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Edward Teller: Like a spoilt brat


How the warm neutron principle works
Freeman Dyson Scientist
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In the normal course of events, you depend on neutrons being absorbed in the fuel of a reactor in order to produce fission, but a lot of the neutrons then get absorbed outside, just... what they call 'parasitic absorption', or are absorbed in the stuff that's moderating the reaction, or in the coolant, and in the case of a light water reactor a lot of the neutrons are absorbed in the water that's cooling it. And... so it's always a balance between the neutrons that are absorbed in the water and the neutrons that are absorbed in the uranium. In a normal reactor which is cooled with light water, if the thing goes supercritical so that the fuel gets extremely hot, the thing can actually blow up because the neutrons that come into the fuel are still cold, they've been exposed to the water, so if the thing is blowing up in a fraction of a second, the water is still cold, the fuel is hot, but that doesn't affect the temperature of the neutrons. So the neutrons are still cold, that means the fission cross sections are still high and the thing continues to be supercritical and it blows itself up. Well the warm neutron principle says if you could put the moderator in mixed with the fuel, then you'd be in much better shape. What happens then is that the... moderator, which in this case is zirconium hydride – we chose as the stuff to moderate the neutrons – is heated up as fast as the uranium. The uranium and the zirconium hydride are mixed in the solid fuel elements so that as fuel heats up, the hydrogen is heated up within a microsecond, and so the neutrons that come into the hydrogen get slowed down and the fuel elements are heated up too. And once the neutrons are warmed up, then the fission cross section goes down, and then the water which is also necessary remains cold and so the neutron cross section in the water remains high. So it means the neutrons which have a lower cross section in the fuel and still the high cross section in the water, will stream out of the fuel elements into the water, and the fuel elements will immediately stop being super-critical. And... so it's a simple thing, but it's a very lovely thing and this was actually demonstrated; after we had invented the reactor we actually built it and Simnad... Massoud Simnad, who is an Iranian chemist who built the actual... did the chemistry of the fuel elements and actually made the fuel elements, was an employee at General Atomic, so he actually did the hard work after we had left, but within two years we actually had a working reactor and we demonstrated it at a public... ceremony in San Diego.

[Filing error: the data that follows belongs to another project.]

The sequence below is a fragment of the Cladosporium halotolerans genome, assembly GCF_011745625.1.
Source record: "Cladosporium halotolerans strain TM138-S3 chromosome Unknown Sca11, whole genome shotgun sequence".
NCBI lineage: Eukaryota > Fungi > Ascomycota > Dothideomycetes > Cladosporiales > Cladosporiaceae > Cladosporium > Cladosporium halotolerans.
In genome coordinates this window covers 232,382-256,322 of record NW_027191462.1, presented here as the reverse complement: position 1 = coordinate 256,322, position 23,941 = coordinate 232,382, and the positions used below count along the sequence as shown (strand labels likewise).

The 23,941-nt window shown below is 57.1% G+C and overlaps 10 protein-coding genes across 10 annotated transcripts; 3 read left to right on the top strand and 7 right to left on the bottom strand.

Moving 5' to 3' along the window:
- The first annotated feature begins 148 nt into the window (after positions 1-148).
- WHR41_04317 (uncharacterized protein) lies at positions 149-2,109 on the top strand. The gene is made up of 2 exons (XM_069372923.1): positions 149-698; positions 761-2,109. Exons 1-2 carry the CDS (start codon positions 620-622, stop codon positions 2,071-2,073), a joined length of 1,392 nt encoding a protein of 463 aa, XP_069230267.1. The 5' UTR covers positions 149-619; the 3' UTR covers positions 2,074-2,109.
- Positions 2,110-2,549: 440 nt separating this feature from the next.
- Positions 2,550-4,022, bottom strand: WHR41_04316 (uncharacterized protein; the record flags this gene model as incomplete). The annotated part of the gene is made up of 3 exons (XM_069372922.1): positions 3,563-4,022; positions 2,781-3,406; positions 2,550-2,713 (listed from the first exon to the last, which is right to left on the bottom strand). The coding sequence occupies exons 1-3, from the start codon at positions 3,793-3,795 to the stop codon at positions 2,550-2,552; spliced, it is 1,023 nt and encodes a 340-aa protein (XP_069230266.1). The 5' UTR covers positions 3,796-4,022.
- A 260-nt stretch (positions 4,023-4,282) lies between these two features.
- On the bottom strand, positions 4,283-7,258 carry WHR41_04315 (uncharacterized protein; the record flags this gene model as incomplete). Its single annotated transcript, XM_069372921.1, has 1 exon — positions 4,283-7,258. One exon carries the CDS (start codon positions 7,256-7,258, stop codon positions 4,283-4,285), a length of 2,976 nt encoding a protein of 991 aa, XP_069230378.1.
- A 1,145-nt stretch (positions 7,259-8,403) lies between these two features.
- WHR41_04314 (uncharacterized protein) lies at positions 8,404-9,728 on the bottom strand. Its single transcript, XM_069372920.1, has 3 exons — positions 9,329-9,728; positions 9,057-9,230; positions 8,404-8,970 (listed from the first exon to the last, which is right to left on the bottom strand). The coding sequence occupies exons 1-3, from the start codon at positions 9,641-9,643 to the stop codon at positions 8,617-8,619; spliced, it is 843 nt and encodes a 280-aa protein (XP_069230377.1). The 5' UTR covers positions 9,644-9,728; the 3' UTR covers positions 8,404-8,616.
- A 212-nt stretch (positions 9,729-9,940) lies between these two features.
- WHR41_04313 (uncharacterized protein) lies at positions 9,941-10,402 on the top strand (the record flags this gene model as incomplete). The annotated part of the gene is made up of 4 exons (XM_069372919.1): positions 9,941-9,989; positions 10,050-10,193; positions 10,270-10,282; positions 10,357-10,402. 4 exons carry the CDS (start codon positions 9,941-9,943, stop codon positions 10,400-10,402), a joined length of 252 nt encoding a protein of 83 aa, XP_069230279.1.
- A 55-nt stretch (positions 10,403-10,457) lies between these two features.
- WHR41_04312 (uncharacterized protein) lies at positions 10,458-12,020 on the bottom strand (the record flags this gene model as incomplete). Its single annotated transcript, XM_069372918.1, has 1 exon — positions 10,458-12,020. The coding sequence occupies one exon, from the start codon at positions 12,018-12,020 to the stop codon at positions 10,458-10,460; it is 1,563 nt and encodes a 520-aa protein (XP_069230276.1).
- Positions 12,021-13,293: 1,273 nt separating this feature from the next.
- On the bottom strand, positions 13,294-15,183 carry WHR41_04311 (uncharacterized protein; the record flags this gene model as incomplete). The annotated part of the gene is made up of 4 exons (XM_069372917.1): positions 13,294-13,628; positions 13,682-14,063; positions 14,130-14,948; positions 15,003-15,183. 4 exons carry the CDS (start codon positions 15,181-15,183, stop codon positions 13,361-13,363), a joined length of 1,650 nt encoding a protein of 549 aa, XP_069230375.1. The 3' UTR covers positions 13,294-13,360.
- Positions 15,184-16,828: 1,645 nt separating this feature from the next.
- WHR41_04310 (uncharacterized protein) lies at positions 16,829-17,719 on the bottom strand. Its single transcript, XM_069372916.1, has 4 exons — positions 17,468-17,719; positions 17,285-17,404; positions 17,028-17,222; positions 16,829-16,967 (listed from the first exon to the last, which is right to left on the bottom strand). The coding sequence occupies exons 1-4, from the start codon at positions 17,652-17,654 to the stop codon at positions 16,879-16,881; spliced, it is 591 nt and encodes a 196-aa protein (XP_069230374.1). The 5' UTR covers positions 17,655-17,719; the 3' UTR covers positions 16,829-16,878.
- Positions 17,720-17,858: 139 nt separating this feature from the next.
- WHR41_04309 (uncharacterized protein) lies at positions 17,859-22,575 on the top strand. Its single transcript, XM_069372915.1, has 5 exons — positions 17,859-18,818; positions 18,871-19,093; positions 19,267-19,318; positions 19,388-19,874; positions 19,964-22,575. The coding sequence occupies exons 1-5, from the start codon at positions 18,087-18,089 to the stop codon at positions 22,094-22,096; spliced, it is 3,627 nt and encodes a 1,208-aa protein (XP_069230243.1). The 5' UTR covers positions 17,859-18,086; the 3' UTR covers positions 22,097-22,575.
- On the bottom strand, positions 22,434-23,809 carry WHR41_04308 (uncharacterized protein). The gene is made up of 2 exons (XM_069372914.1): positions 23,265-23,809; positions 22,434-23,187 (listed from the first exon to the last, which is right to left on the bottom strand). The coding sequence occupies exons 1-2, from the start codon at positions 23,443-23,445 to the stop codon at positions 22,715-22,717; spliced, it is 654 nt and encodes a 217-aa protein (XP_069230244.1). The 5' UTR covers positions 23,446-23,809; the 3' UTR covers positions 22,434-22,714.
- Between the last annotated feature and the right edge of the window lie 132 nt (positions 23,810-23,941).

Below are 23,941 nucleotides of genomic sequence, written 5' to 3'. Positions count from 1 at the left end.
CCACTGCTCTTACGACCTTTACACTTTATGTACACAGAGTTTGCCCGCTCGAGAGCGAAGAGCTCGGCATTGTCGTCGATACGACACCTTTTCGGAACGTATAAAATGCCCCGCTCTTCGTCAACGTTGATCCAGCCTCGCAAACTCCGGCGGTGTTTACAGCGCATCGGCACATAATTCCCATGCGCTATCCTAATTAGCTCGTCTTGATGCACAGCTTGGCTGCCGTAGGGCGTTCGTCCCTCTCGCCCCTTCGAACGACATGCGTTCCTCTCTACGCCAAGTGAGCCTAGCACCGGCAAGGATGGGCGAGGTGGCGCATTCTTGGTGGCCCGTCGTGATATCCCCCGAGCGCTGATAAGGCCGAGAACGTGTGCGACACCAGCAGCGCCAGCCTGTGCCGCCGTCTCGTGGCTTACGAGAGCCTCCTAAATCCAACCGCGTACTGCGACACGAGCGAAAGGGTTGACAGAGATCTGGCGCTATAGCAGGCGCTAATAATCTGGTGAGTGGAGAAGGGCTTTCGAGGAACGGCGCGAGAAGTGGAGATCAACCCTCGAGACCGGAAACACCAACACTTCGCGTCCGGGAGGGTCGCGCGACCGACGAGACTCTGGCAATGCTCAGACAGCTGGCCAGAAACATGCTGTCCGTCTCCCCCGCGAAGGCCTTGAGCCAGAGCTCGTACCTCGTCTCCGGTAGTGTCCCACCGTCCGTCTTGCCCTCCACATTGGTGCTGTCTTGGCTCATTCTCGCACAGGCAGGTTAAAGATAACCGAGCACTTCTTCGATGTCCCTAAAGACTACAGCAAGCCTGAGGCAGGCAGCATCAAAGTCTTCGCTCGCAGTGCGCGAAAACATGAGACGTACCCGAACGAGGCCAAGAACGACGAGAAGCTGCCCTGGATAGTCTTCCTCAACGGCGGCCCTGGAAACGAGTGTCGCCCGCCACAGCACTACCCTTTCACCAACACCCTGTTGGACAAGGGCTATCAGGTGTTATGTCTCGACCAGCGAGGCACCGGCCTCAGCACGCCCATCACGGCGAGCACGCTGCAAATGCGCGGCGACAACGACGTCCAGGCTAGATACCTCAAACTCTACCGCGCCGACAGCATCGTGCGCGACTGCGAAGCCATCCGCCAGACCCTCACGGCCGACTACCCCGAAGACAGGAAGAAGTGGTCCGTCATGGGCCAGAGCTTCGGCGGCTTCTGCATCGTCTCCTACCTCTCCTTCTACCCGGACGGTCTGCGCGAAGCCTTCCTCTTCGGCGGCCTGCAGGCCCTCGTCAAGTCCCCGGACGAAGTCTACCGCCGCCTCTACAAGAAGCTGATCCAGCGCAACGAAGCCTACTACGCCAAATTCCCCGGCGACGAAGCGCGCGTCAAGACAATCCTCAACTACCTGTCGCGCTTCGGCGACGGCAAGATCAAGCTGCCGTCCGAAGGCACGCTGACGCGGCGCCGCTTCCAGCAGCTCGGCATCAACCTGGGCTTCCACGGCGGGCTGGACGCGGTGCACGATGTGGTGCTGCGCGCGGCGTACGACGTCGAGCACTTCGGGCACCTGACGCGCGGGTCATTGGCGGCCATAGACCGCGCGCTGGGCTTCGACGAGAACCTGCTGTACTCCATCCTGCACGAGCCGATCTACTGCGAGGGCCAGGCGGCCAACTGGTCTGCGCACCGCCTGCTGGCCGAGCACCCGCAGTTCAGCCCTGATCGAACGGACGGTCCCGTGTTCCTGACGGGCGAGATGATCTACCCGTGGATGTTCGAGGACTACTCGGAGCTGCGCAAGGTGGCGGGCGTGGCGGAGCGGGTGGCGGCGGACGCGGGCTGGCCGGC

[Q] And the energy output is roughly...?

Well, Niels Bohr actually pushed the button to start the thing at this public demonstration, and what it did was to pull out the fuel elements explosively with compressed air, so that the thing became highly supercritical; this was all done in a public situation with a big crowd of people sitting there, and the reactor was exposed to the public view. And... it went up to 1000MWs within a millisecond, which is equal to the power output of a huge power station, and it shut itself down within 2 milliseconds, without any moving parts. I mean, that's the beauty of it, that the shut down is caused just by the laws of physics, not by any kind of engineering, so that it's totally automatic; after you've thrown out all the controls the things goes highly supercritical and it's exploding with a multiplication time of a millisecond. But this warm neutron effect actually just quenches the reaction within two milliseconds and so then the thing sits down and bubbles away at about 1MW, which is its design power. So it's supposed to operate at 1MW; it was actually operating a million times that power level for a millisecond, but it didn't do itself any harm and it didn't hurt anybody in the crowd. So it was a triumphant success, and... so it was great fun to do. It was a case again of an elegant idea actually working and... so since then the reactor has actually been used a great deal, in hospitals for producing short-lived isotopes, and the company is still in business and they're still making the reactor and they're still selling it. It's one of the few reactors which actually has made... made a profit for the company that builds it.

[Q] And this was your first hands-on experience in an engineering project?

Yes. In fact, really, the only one. I mean, I've never done anything like that since.

Born in England in 1923, Freeman Dyson moved to Cornell University after graduating from Cambridge University with a BA in Mathematics. He subsequently became a professor and worked on nuclear reactors, solid state physics, ferromagnetism, astrophysics and biology. He has published several books and, among other honours, has been awarded the Heineman Prize and the Royal Society's Hughes Medal.

Listeners: Sam Schweber

Silvan Sam Schweber is the Koret Professor of the History of Ideas and Professor of Physics at Brandeis University, and a Faculty Associate in the Department of the History of Science at Harvard University. He is the author of a history of the development of quantum electro mechanics, "QED and the men who made it", and has recently completed a biography of Hans Bethe and the history of nuclear weapons development, "In the Shadow of the Bomb: Oppenheimer, Bethe, and the Moral Responsibility of the Scientist" (Princeton University Press, 2000).

Tags: General Atomics, TRIGA, Massoud Simnad, Niels Bohr

Duration: 5 minutes, 32 seconds

Date story recorded: June 1998

Date story went live: 24 January 2008